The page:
In Speech Begins after Death, Foucault’s explanation for his writing could be called an ethnography of the dead. I use the term ethnography because at the base, Foucault’s object of study is people, modern Western subjects, those he assumes are already dead when he begins his inquiry, and the way he studies is through the writing of them. It is an ethnography of the dead because this ethnography is a horror show: corpses speaking, the ghosts of the mad murmuring in libraries and hospitals, the readers, too, all assumed dead. But in this ethnography, Foucault inaugurates a tenderness built from a longing to be dissolved into an act of communication, a gesture of speech that transcends the border between death and truth. When speaking of his experience of writing, Foucault says, “For me, writing is an extremely gentle activity, hushed. I get the impression of velvet when I write” (38). Curiously, this velvety writing “continues to haunt [his] writing project” (38). The gentleness Foucault writes with haunts him because he writes over the corpse of others, because he’s condensed that body into the small rectangle of paper. It is an affectionate gesture of a person respecting the delicate composition of the broken body of an other, the touch of a doctor, mourning the loss of the patient who can no longer speak but whose dissection may be able to save others. It is an exploration of a body, of a present perpetually haunted, of a people who will always be with us—despite their shortcomings—and who might someday cry out once more.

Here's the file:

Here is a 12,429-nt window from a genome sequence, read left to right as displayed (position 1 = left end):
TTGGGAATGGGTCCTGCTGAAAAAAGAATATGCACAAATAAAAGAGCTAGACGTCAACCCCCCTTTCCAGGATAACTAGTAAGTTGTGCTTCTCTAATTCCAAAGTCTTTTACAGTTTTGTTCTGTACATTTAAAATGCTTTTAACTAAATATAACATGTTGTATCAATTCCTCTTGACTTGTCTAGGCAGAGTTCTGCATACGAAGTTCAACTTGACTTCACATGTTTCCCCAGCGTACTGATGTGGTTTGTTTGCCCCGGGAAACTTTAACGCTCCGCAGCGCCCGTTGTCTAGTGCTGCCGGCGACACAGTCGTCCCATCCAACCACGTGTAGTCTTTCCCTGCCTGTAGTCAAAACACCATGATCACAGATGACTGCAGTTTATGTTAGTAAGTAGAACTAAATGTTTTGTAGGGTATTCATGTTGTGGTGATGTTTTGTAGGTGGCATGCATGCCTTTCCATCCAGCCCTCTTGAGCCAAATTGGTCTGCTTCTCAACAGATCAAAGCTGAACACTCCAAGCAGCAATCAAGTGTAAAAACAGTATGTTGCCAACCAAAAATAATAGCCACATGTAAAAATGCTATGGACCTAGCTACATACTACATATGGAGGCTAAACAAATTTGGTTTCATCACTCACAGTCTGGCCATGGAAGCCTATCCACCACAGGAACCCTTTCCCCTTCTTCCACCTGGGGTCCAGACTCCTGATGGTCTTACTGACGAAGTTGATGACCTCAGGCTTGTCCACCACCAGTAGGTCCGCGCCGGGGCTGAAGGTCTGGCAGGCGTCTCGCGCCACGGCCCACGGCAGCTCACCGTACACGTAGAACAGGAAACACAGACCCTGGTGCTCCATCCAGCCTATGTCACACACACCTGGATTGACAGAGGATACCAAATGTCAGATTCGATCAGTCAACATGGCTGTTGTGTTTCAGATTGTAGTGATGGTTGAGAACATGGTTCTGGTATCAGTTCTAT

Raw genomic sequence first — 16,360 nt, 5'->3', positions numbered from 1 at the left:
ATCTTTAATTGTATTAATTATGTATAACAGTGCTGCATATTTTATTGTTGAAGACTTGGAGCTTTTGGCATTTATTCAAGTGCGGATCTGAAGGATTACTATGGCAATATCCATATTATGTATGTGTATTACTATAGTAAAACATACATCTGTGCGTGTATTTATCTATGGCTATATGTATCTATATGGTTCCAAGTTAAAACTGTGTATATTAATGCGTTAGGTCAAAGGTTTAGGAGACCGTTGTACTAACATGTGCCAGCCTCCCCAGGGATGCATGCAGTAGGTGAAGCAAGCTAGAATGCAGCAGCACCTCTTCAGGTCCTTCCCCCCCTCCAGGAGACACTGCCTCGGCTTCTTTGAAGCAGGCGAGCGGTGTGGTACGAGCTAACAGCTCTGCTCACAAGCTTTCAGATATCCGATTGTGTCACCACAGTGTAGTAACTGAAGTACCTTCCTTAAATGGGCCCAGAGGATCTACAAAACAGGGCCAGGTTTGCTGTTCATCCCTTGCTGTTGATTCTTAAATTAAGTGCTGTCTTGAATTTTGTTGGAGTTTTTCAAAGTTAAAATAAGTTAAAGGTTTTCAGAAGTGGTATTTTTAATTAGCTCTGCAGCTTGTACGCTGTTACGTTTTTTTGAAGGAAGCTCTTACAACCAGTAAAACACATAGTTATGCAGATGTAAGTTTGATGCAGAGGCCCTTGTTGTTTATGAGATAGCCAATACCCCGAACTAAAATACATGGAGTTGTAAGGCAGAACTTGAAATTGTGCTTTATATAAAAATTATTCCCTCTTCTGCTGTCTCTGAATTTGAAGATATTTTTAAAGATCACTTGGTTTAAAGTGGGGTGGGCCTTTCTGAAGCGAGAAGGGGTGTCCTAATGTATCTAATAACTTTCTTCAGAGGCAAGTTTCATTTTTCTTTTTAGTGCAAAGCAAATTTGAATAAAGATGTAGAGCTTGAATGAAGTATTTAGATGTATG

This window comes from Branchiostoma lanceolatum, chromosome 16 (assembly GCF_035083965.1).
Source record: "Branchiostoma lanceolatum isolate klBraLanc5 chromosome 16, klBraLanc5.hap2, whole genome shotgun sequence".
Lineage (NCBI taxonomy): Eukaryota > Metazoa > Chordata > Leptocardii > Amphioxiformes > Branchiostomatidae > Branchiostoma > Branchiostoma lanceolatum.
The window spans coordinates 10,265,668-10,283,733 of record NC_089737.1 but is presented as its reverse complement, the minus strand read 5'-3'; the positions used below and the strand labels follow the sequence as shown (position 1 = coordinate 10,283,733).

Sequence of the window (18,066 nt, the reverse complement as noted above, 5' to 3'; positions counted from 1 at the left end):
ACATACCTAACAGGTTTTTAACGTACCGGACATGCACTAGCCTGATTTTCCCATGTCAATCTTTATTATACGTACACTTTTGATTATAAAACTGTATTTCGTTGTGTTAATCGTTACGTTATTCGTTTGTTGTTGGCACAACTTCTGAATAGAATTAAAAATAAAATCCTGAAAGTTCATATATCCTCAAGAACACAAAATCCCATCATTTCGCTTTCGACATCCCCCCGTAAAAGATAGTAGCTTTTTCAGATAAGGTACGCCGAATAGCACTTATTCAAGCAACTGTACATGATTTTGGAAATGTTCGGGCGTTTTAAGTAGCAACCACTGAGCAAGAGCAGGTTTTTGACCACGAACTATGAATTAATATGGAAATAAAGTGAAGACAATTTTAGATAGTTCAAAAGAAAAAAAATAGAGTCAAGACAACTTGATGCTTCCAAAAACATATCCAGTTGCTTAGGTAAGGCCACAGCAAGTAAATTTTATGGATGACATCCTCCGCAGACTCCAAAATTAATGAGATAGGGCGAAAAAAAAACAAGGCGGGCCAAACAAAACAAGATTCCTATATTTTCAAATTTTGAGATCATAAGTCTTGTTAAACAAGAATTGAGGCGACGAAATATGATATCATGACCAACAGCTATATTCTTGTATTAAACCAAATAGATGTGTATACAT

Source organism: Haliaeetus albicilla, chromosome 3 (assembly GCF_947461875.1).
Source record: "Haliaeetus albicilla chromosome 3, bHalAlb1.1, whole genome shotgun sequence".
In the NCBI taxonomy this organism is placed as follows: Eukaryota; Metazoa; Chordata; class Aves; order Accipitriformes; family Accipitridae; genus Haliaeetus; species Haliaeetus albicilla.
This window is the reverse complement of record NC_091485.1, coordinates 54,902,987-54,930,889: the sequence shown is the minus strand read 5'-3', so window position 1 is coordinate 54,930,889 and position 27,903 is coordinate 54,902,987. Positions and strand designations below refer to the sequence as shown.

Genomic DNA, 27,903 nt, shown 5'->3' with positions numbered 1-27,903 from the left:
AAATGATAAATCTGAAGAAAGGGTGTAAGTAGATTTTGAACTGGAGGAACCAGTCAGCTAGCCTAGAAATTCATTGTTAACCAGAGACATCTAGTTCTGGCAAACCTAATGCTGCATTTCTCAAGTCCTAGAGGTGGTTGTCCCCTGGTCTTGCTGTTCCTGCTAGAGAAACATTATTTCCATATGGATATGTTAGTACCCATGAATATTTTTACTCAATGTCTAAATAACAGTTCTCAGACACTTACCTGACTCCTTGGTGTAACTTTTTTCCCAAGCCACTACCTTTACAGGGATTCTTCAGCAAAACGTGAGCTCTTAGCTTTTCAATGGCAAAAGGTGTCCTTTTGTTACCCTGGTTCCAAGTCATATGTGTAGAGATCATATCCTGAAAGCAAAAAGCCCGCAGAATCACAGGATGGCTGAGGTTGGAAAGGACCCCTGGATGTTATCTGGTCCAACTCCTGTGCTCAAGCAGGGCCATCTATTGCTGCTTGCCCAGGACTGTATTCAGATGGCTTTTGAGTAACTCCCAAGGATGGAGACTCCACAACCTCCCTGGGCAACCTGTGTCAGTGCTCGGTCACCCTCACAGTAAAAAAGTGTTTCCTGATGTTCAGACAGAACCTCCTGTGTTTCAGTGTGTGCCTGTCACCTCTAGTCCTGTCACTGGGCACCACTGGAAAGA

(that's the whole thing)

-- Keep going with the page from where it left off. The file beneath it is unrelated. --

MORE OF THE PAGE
1. Michel Foucault, Speech Begins after Death, ed. Philippe Artières (Minneapolis: University of Minnesota Press, 2013). Parenthetical citations refer to this edition. [↩︎]
  2. A phrase from History of Madness, which I will discuss on the following page. [↩︎]
  3. Michel Foucault, Power, ed. James D. Faubion, Essential Works of Foucault, 1954-1984 (New York: New Press, 2000), 158. [↩︎]
  4. History of Madness, ed. Jean Khalfa and Jonathan Paul Murphy (New York: Routledge, 2006), 521. [↩︎]
  5. Science, by the way, leaves no mystery to the shadows: apparently this lump is caused by the body attempting to close the throat to prevent choking in case the body needs to mobilize to avoid danger and the attempting to open the airways to recuperate from stress. In other words, the sympathetic (the system that activates response to danger) and the parasympathetic (the system that attempts to reduce activity to recover from stress) are at odds with one another. My source for this, unsurprisingly, is a website called “,” hosted by Washington University Medical School, the same university that also hosted Masters and Johnson’s studies of biological sexuality in the late 1950s. Michael Onken to MadSci Network, February 16, 1997, [↩︎]
  6. Foucault is not trying to bring anything back from the dead: “I’m not at all interested in the past to try to bring it back to life but because it’s dead. There’s no teleology of resurrection there, but rather the realization that the past is dead” (44). Rather, he analyzes the dead, but turns out they are not exactly dead, but, perhaps, undead. [↩︎]
  7. Michel Foucault, Discipline and Punish: The Birth of the Prison (New York: Vintage Books, 1995), 31. [↩︎]
  8. For a notable exception, see Lynne Huffer, Mad for Foucault: Rethinking the Foundations of Queer Theory (New York: Columbia University Press, 2010), 277—78. [↩︎]